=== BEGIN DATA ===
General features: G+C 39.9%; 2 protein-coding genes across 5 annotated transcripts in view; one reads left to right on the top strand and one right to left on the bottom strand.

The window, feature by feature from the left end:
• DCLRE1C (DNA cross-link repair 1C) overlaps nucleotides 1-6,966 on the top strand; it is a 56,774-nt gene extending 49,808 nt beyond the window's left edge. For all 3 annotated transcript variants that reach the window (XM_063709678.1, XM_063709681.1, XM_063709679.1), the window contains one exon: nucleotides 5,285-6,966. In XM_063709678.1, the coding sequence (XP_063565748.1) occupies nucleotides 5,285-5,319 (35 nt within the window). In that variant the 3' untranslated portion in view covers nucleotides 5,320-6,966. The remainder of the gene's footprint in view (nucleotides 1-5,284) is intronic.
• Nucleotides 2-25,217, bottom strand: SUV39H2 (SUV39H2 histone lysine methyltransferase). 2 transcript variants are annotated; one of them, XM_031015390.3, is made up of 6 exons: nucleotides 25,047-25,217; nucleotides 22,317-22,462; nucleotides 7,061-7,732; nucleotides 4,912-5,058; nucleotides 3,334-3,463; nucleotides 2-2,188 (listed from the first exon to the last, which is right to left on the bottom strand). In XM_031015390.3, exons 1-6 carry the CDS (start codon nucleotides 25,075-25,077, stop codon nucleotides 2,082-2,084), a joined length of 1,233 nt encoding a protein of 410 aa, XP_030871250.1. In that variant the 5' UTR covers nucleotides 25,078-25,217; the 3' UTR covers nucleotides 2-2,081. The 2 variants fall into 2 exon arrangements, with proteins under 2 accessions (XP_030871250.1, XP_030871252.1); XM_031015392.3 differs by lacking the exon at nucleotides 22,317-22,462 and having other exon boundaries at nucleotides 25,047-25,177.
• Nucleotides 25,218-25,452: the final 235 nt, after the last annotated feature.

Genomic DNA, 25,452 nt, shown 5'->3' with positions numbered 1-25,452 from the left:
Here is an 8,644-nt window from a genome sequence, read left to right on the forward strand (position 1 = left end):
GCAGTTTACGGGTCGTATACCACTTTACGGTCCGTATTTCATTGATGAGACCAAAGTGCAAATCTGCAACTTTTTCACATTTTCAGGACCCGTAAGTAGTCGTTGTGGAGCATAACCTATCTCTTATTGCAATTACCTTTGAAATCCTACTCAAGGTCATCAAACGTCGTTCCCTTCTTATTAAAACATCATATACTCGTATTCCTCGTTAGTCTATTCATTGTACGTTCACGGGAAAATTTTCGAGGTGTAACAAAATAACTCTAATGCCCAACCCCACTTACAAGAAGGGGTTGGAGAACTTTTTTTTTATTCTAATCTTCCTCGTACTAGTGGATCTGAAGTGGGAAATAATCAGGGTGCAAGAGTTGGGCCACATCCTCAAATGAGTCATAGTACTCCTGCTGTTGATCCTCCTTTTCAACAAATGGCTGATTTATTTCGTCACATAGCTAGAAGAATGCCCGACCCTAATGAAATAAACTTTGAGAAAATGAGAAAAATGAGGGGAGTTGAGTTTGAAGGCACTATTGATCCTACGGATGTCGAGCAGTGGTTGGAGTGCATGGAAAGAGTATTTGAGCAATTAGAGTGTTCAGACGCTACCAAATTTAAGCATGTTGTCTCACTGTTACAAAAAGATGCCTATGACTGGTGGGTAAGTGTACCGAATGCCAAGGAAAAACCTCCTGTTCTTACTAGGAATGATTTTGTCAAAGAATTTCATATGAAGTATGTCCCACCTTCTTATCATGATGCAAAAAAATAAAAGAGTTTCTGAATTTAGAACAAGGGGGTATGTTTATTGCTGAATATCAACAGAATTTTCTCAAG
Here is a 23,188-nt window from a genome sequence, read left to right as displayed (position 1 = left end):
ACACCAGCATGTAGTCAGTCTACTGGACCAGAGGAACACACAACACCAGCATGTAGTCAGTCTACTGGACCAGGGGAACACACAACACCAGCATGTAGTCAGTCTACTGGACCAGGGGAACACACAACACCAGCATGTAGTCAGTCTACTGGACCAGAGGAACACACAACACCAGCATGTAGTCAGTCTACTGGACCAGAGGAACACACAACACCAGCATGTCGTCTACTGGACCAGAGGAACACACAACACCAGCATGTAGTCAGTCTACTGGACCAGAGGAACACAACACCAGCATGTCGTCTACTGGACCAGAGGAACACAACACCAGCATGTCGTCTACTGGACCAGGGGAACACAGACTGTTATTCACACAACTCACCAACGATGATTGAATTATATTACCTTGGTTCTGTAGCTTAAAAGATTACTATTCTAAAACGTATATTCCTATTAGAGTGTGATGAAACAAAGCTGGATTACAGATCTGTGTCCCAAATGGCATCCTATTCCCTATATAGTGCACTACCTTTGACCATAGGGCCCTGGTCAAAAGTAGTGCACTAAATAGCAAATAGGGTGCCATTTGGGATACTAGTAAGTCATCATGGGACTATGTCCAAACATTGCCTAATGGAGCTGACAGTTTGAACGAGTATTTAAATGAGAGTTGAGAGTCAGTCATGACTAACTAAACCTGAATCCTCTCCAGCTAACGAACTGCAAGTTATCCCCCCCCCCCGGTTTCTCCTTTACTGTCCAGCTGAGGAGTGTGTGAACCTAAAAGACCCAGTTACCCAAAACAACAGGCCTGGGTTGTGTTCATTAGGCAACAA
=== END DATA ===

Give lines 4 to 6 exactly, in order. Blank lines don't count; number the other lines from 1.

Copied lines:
• Nucleotides 2-25,217, bottom strand: SUV39H2 (SUV39H2 histone lysine methyltransferase). 2 transcript variants are annotated; one of them, XM_031015390.3, is made up of 6 exons: nucleotides 25,047-25,217; nucleotides 22,317-22,462; nucleotides 7,061-7,732; nucleotides 4,912-5,058; nucleotides 3,334-3,463; nucleotides 2-2,188 (listed from the first exon to the last, which is right to left on the bottom strand). In XM_031015390.3, exons 1-6 carry the CDS (start codon nucleotides 25,075-25,077, stop codon nucleotides 2,082-2,084), a joined length of 1,233 nt encoding a protein of 410 aa, XP_030871250.1. In that variant the 5' UTR covers nucleotides 25,078-25,217; the 3' UTR covers nucleotides 2-2,081. The 2 variants fall into 2 exon arrangements, with proteins under 2 accessions (XP_030871250.1, XP_030871252.1); XM_031015392.3 differs by lacking the exon at nucleotides 22,317-22,462 and having other exon boundaries at nucleotides 25,047-25,177.
• Nucleotides 25,218-25,452: the final 235 nt, after the last annotated feature.

Genomic DNA, 25,452 nt, shown 5'->3' with positions numbered 1-25,452 from the left: